Sunday, September 17, 2017

Sets in My Collection: Pacific Eight Men Out

In addition to baseball and baseball cards, I liked baseball movies when I was growing up.  I haven't seen all the main baseball movies, actually -- I hear The Sandlot is considered a classic baseball movie, and I haven't seen it.  I've seen most of A League of Their Own but in bits and pieces, and I've only seen part of Bull Durham.  But Field of Dreams, The Natural, The Bad News Bears, and Major League were favorites.  When it came out on VHS, my family rented Eight Men Out, the movie of the 1918 Black Sox scandal.  I don't really remember the movie very much, but I think I liked it well enough.  Pacific put out a set of 110 cards of the movie, which I have as a complete set.  I should say, I guess, that in case you don't know how the movie came out, or how the scandal came out, this post has spoilers!  Here are a few of the cards:
This Joe Jackson is card #13; the John Cusack is card #12.
A few of the early cards show who plays who, and here we see Joe Jackson and John Cusack.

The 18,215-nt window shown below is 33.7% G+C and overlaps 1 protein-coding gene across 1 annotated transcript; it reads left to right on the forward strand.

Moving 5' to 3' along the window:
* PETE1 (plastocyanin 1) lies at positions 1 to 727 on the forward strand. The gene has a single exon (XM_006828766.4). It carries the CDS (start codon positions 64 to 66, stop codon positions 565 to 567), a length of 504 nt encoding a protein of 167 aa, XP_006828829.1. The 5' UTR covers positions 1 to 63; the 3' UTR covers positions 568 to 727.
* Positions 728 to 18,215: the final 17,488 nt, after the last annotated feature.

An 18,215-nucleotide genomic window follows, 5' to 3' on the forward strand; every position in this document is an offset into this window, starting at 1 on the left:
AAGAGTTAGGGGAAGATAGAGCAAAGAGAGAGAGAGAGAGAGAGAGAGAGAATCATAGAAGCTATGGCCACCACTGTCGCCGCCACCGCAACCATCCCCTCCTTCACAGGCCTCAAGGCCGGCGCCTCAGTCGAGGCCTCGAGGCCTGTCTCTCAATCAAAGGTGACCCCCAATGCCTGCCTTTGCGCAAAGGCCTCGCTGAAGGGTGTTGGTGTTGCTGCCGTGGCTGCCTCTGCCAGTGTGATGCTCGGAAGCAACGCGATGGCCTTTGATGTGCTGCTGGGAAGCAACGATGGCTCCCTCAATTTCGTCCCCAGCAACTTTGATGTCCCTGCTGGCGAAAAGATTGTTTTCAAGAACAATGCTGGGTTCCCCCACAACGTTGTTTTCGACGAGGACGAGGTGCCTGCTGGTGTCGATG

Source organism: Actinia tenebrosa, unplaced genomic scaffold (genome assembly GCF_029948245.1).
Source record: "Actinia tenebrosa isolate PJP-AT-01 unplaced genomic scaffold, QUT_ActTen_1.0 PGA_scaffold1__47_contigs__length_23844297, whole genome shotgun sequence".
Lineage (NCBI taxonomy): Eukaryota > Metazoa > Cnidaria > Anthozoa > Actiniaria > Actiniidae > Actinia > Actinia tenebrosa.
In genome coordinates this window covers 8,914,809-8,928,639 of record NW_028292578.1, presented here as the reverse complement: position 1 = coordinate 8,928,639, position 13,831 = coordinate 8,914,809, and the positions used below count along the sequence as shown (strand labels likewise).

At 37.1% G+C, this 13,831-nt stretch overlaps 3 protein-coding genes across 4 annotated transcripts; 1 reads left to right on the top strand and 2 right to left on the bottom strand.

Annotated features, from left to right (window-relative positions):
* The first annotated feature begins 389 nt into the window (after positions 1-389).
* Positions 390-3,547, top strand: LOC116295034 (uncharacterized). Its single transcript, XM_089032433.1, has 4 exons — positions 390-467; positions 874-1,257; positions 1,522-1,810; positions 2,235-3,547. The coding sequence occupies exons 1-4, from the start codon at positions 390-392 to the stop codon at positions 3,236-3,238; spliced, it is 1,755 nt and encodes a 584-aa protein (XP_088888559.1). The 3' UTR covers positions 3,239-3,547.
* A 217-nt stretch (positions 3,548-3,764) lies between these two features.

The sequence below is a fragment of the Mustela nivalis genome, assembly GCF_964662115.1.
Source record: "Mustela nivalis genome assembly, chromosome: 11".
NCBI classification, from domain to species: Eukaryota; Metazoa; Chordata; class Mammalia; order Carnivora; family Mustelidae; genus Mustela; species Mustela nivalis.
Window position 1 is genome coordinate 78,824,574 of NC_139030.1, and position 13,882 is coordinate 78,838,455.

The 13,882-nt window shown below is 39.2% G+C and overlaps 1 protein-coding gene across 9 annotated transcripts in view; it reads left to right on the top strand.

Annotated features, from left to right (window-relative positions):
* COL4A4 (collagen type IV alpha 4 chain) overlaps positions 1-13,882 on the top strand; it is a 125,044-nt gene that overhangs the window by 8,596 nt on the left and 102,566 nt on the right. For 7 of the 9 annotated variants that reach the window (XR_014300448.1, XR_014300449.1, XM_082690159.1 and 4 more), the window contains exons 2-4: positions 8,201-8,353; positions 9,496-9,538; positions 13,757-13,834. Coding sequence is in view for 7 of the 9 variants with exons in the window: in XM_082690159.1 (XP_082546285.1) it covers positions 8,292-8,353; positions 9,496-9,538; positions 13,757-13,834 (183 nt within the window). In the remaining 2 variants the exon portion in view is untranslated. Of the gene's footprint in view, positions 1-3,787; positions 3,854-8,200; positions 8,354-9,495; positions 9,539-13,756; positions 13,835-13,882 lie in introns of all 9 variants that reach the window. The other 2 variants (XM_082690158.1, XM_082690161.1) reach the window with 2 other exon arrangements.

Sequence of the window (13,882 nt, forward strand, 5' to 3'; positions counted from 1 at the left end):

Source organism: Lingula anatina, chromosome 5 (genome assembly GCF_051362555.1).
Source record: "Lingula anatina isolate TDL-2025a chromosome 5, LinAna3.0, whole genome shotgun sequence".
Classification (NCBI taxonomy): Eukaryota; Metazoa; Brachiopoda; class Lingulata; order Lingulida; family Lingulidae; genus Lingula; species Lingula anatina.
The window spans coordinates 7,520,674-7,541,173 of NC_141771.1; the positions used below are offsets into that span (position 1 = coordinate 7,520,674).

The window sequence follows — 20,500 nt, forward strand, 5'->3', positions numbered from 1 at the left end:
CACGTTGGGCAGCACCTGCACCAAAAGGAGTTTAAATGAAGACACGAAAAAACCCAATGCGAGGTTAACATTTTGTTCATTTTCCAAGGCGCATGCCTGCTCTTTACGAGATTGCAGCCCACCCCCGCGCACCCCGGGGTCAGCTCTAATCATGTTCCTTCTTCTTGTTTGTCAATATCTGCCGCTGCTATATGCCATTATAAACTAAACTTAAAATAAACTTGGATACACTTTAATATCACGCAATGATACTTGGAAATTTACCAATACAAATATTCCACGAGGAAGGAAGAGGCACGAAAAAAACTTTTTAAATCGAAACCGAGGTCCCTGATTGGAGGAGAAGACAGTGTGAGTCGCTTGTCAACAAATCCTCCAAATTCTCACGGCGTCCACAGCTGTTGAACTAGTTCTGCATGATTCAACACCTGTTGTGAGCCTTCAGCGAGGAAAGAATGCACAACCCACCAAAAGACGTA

Card #19.
Most cards are concerned with the plot; here, gamblers conspire to reach Eddie Cicotte.  The gamblers are played by Christopher Lloyd ad Richard Edson.

Card #57.
Another plot card: Where's the money?  This features Michael Rooker playing Arnold "Chick" Gandil and Don Harvey playing Charles "Swede" Risberg.

Hugh exposes the fix. (#64)
The author and actor Studs Terkel plays reporter Hugh Fullerton, who, apparently, exposes the fix.

(#74) The Verdict is.....
Eight Men Out. (#75)
The court verdict comes in for the eight players pictured, and is not guilty, but that's not the end of the story.  Baseball delivers their own verdict: eight men out -- out of baseball, for life.  Judge Kenesaw Mountain Landis is played here by John Anderson.

Card #110, the real Joe Jackson.
The set closes with some real pictures of the participants in the scandal, with the final card in the set being Shoeless Joe himself.

In all, it's a nice set, but one could question whether 110 cards isn't a bit much.  Going through them makes me want to see the movie again, at least once.

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